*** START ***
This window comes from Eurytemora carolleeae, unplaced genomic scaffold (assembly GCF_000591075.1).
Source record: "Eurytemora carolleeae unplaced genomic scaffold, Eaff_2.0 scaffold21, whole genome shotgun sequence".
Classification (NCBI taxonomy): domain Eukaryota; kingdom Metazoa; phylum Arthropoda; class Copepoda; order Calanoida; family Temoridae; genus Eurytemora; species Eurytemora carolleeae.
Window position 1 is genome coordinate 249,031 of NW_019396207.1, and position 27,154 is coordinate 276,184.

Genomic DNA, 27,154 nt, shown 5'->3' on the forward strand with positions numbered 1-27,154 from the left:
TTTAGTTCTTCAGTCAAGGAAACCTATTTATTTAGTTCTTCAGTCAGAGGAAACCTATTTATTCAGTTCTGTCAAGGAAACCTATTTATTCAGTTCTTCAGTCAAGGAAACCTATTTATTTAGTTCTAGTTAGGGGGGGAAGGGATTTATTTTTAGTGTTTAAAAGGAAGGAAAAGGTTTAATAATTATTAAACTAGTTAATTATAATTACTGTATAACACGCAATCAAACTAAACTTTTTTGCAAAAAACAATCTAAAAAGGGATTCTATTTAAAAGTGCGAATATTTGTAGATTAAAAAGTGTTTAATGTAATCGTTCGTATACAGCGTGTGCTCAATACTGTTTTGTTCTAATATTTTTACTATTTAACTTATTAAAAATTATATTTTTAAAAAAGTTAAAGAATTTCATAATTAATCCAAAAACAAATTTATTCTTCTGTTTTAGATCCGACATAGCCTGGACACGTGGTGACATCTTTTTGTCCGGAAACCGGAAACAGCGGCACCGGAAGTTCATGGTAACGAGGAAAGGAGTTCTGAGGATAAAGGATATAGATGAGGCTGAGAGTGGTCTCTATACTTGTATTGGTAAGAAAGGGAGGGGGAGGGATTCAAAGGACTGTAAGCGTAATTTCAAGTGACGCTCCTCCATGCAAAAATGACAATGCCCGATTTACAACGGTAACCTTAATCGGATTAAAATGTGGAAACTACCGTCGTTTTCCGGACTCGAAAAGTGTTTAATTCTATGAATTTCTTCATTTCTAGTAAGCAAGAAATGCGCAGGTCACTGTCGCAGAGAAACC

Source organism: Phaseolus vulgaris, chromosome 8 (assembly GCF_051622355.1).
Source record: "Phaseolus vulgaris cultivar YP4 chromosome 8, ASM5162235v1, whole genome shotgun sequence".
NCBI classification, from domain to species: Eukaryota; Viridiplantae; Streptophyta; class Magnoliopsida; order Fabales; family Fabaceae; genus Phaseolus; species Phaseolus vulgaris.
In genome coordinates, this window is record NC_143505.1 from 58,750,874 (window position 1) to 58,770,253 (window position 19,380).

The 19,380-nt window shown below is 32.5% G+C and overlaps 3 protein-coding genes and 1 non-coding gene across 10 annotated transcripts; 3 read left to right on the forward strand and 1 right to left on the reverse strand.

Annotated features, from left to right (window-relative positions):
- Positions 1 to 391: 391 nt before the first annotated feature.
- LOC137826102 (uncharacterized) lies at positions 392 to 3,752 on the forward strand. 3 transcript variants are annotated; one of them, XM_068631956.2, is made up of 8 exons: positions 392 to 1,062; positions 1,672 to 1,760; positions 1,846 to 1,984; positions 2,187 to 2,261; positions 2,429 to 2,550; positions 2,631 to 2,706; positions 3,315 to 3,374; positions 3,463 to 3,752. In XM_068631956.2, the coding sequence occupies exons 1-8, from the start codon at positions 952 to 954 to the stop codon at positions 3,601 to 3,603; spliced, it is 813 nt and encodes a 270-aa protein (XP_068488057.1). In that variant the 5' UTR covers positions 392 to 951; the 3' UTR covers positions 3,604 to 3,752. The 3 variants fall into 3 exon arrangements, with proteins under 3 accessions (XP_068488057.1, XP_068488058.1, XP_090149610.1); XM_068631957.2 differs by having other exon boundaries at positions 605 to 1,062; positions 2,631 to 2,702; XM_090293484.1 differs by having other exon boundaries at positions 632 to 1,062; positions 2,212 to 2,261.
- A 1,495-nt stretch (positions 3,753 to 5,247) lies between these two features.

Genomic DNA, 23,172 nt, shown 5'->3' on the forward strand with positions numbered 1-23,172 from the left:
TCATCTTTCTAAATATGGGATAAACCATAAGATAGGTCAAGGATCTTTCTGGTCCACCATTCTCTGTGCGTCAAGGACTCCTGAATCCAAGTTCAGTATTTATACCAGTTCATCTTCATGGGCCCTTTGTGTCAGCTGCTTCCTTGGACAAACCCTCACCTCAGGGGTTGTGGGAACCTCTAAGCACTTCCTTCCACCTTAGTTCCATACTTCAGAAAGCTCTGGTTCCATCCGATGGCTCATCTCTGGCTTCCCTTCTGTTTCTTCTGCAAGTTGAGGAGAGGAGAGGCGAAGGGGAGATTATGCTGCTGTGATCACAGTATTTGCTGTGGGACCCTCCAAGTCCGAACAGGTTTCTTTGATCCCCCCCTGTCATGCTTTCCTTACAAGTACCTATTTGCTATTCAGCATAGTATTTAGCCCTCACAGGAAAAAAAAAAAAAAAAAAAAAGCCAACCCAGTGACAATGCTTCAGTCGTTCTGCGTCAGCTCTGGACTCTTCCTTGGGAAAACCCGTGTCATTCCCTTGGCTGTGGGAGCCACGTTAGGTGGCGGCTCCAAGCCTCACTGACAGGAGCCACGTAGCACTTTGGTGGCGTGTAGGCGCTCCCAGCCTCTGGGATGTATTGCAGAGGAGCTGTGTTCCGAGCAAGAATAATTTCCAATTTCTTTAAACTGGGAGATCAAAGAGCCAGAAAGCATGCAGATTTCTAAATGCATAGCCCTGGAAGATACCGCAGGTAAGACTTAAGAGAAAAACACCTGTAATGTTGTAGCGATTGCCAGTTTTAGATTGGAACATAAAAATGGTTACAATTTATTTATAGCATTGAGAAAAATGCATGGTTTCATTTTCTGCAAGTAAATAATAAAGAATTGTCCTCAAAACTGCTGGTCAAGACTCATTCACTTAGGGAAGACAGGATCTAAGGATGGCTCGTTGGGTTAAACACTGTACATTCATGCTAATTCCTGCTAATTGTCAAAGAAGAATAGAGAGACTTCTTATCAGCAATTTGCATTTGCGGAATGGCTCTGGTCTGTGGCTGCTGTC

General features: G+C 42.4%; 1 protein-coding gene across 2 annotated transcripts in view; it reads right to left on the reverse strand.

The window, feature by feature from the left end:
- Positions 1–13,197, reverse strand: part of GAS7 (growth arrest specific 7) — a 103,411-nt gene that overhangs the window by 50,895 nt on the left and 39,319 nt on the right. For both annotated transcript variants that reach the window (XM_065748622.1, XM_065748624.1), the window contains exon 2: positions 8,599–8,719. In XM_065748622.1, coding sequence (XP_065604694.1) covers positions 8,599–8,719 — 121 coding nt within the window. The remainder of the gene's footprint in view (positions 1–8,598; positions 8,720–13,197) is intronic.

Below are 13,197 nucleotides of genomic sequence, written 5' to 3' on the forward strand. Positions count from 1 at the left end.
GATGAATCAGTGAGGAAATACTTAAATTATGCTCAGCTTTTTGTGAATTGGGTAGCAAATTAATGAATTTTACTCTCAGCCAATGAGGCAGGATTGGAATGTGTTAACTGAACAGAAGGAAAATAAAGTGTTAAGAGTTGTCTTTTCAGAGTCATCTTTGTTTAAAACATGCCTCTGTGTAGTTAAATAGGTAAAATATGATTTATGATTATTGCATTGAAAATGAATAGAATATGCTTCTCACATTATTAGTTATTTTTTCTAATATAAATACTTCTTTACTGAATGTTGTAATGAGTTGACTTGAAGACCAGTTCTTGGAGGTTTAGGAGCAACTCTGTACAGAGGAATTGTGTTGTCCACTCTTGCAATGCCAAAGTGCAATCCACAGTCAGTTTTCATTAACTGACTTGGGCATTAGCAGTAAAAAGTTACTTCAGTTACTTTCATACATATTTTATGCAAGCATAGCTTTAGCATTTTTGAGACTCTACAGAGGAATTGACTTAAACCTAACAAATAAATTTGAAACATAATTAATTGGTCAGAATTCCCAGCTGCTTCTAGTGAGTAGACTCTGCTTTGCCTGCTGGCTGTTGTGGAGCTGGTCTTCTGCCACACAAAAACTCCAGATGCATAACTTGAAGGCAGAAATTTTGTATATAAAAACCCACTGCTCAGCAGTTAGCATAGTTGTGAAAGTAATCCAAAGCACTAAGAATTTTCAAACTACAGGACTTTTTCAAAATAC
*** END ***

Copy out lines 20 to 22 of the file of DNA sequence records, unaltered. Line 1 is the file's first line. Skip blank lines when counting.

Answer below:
- Positions 1–13,197, reverse strand: part of GAS7 (growth arrest specific 7) — a 103,411-nt gene that overhangs the window by 50,895 nt on the left and 39,319 nt on the right. For both annotated transcript variants that reach the window (XM_065748622.1, XM_065748624.1), the window contains exon 2: positions 8,599–8,719. In XM_065748622.1, coding sequence (XP_065604694.1) covers positions 8,599–8,719 — 121 coding nt within the window. The remainder of the gene's footprint in view (positions 1–8,598; positions 8,720–13,197) is intronic.

Below are 13,197 nucleotides of genomic sequence, written 5' to 3' on the forward strand. Positions count from 1 at the left end.
GATGAATCAGTGAGGAAATACTTAAATTATGCTCAGCTTTTTGTGAATTGGGTAGCAAATTAATGAATTTTACTCTCAGCCAATGAGGCAGGATTGGAATGTGTTAACTGAACAGAAGGAAAATAAAGTGTTAAGAGTTGTCTTTTCAGAGTCATCTTTGTTTAAAACATGCCTCTGTGTAGTTAAATAGGTAAAATATGATTTATGATTATTGCATTGAAAATGAATAGAATATGCTTCTCACATTATTAGTTATTTTTTCTAATATAAATACTTCTTTACTGAATGTTGTAATGAGTTGACTTGAAGACCAGTTCTTGGAGGTTTAGGAGCAACTCTGTACAGAGGAATTGTGTTGTCCACTCTTGCAATGCCAAAGTGCAATCCACAGTCAGTTTTCATTAACTGACTTGGGCATTAGCAGTAAAAAGTTACTTCAGTTACTTTCATACATATTTTATGCAAGCATAGCTTTAGCATTTTTGAGACTCTACAGAGGAATTGACTTAAACCTAACAAATAAATTTGAAACATAATTAATTGGTCAGAATTCCCAGCTGCTTCTAGTGAGTAGACTCTGCTTTGCCTGCTGGCTGTTGTGGAGCTGGTCTTCTGCCACACAAAAACTCCAGATGCATAACTTGAAGGCAGAAATTTTGTATATAAAAACCCACTGCTCAGCAGTTAGCATAGTTGTGAAAGTAATCCAAAGCACTAAGAATTTTCAAACTACAGGACTTTTTCAAAATAC